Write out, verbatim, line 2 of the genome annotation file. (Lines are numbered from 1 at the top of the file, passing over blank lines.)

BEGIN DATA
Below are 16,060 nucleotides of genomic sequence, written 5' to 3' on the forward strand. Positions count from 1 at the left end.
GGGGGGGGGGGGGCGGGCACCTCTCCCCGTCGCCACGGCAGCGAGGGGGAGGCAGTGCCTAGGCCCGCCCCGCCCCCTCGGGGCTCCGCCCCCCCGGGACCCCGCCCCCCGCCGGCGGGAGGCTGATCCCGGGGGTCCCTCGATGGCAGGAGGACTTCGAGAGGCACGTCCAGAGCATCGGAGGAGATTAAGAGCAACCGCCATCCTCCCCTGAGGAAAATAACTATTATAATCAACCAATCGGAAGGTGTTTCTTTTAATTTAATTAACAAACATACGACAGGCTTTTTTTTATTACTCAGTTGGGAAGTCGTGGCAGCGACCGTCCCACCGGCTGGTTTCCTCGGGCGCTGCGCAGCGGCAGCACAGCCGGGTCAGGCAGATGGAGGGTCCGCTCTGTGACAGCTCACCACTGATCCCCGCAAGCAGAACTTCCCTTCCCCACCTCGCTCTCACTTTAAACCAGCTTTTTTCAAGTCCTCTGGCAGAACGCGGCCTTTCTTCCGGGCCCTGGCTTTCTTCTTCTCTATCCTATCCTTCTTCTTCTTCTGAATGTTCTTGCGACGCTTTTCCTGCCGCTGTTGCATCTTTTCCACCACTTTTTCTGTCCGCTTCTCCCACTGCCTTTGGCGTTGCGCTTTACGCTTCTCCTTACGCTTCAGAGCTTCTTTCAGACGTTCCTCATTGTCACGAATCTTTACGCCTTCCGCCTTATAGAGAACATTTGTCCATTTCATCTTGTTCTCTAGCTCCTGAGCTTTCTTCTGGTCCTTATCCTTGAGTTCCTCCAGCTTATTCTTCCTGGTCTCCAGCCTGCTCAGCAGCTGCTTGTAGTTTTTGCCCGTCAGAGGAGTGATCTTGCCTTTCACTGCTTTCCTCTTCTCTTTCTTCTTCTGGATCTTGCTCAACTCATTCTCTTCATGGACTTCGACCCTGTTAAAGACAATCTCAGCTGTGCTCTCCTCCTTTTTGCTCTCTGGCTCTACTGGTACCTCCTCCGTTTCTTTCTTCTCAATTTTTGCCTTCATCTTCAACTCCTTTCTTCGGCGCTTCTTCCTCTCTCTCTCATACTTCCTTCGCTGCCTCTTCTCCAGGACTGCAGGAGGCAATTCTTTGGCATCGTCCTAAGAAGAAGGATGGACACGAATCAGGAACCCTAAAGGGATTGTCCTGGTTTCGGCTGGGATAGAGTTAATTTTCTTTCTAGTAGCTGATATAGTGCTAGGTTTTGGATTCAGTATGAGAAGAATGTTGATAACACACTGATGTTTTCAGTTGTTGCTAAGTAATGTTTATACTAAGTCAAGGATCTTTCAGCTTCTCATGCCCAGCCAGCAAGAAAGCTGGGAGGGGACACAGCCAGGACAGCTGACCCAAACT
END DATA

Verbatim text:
GGGGGGGGGGGGGCGGGCACCTCTCCCCGTCGCCACGGCAGCGAGGGGGAGGCAGTGCCTAGGCCCGCCCCGCCCCCTCGGGGCTCCGCCCCCCCGGGACCCCGCCCCCCGCCGGCGGGAGGCTGATCCCGGGGGTCCCTCGATGGCAGGAGGACTTCGAGAGGCACGTCCAGAGCATCGGAGGAGATTAAGAGCAACCGCCATCCTCCCCTGAGGAAAATAACTATTATAATCAACCAATCGGAAGGTGTTTCTTTTAATTTAATTAACAAACATACGACAGGCTTTTTTTTATTACTCAGTTGGGAAGTCGTGGCAGCGACCGTCCCACCGGCTGGTTTCCTCGGGCGCTGCGCAGCGGCAGCACAGCCGGGTCAGGCAGATGGAGGGTCCGCTCTGTGACAGCTCACCACTGATCCCCGCAAGCAGAACTTCCCTTCCCCACCTCGCTCTCACTTTAAACCAGCTTTTTTCAAGTCCTCTGGCAGAACGCGGCCTTTCTTCCGGGCCCTGGCTTTCTTCTTCTCTATCCTATCCTTCTTCTTCTTCTGAATGTTCTTGCGACGCTTTTCCTGCCGCTGTTGCATCTTTTCCACCACTTTTTCTGTCCGCTTCTCCCACTGCCTTTGGCGTTGCGCTTTACGCTTCTCCTTACGCTTCAGAGCTTCTTTCAGACGTTCCTCATTGTCACGAATCTTTACGCCTTCCGCCTTATAGAGAACATTTGTCCATTTCATCTTGTTCTCTAGCTCCTGAGCTTTCTTCTGGTCCTTATCCTTGAGTTCCTCCAGCTTATTCTTCCTGGTCTCCAGCCTGCTCAGCAGCTGCTTGTAGTTTTTGCCCGTCAGAGGAGTGATCTTGCCTTTCACTGCTTTCCTCTTCTCTTTCTTCTTCTGGATCTTGCTCAACTCATTCTCTTCATGGACTTCGACCCTGTTAAAGACAATCTCAGCTGTGCTCTCCTCCTTTTTGCTCTCTGGCTCTACTGGTACCTCCTCCGTTTCTTTCTTCTCAATTTTTGCCTTCATCTTCAACTCCTTTCTTCGGCGCTTCTTCCTCTCTCTCTCATACTTCCTTCGCTGCCTCTTCTCCAGGACTGCAGGAGGCAATTCTTTGGCATCGTCCTAAGAAGAAGGATGGACACGAATCAGGAACCCTAAAGGGATTGTCCTGGTTTCGGCTGGGATAGAGTTAATTTTCTTTCTAGTAGCTGATATAGTGCTAGGTTTTGGATTCAGTATGAGAAGAATGTTGATAACACACTGATGTTTTCAGTTGTTGCTAAGTAATGTTTATACTAAGTCAAGGATCTTTCAGCTTCTCATGCCCAGCCAGCAAGAAAGCTGGGAGGGGACACAGCCAGGACAGCTGACCCAAACT